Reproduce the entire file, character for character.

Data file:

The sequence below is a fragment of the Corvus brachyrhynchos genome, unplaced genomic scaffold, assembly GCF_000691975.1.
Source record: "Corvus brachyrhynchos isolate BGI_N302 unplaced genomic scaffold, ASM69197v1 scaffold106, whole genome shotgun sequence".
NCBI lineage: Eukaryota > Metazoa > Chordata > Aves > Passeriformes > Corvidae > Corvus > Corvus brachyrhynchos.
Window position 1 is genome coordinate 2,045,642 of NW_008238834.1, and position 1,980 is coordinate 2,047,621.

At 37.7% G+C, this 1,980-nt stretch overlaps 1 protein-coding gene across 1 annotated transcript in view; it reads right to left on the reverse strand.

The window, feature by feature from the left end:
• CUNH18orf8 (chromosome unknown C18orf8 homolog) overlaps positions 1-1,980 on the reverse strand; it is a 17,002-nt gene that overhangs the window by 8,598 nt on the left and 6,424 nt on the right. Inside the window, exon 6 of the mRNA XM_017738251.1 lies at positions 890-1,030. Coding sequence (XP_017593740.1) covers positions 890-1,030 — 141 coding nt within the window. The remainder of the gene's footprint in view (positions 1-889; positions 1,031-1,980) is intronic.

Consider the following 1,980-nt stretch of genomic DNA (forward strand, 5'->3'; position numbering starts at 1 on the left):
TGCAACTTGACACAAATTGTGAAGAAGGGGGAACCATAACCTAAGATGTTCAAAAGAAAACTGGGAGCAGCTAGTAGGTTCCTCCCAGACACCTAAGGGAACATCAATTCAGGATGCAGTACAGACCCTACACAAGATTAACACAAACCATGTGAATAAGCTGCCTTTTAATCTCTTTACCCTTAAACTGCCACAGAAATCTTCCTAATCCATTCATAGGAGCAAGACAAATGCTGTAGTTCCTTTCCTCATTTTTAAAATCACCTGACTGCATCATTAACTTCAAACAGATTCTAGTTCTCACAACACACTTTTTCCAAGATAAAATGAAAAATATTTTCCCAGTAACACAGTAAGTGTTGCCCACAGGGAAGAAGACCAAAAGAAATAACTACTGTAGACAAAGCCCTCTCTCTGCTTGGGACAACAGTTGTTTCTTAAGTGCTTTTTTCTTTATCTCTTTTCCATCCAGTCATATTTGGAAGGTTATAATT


The sequence below is a fragment of the Corvus brachyrhynchos genome, unplaced genomic scaffold, assembly GCF_000691975.1.
Source record: "Corvus brachyrhynchos isolate BGI_N302 unplaced genomic scaffold, ASM69197v1 scaffold106, whole genome shotgun sequence".
NCBI lineage: Eukaryota > Metazoa > Chordata > Aves > Passeriformes > Corvidae > Corvus > Corvus brachyrhynchos.
Window position 1 is genome coordinate 2,045,642 of NW_008238834.1, and position 1,980 is coordinate 2,047,621.

At 37.7% G+C, this 1,980-nt stretch overlaps 1 protein-coding gene across 1 annotated transcript in view; it reads right to left on the reverse strand.

The window, feature by feature from the left end:
• CUNH18orf8 (chromosome unknown C18orf8 homolog) overlaps positions 1-1,980 on the reverse strand; it is a 17,002-nt gene that overhangs the window by 8,598 nt on the left and 6,424 nt on the right. Inside the window, exon 6 of the mRNA XM_017738251.1 lies at positions 890-1,030. Coding sequence (XP_017593740.1) covers positions 890-1,030 — 141 coding nt within the window. The remainder of the gene's footprint in view (positions 1-889; positions 1,031-1,980) is intronic.

Consider the following 1,980-nt stretch of genomic DNA (forward strand, 5'->3'; position numbering starts at 1 on the left):
TGCAACTTGACACAAATTGTGAAGAAGGGGGAACCATAACCTAAGATGTTCAAAAGAAAACTGGGAGCAGCTAGTAGGTTCCTCCCAGACACCTAAGGGAACATCAATTCAGGATGCAGTACAGACCCTACACAAGATTAACACAAACCATGTGAATAAGCTGCCTTTTAATCTCTTTACCCTTAAACTGCCACAGAAATCTTCCTAATCCATTCATAGGAGCAAGACAAATGCTGTAGTTCCTTTCCTCATTTTTAAAATCACCTGACTGCATCATTAACTTCAAACAGATTCTAGTTCTCACAACACACTTTTTCCAAGATAAAATGAAAAATATTTTCCCAGTAACACAGTAAGTGTTGCCCACAGGGAAGAAGACCAAAAGAAATAACTACTGTAGACAAAGCCCTCTCTCTGCTTGGGACAACAGTTGTTTCTTAAGTGCTTTTTTCTTTATCTCTTTTCCATCCAGTCATATTTGGAAGGTTATAATT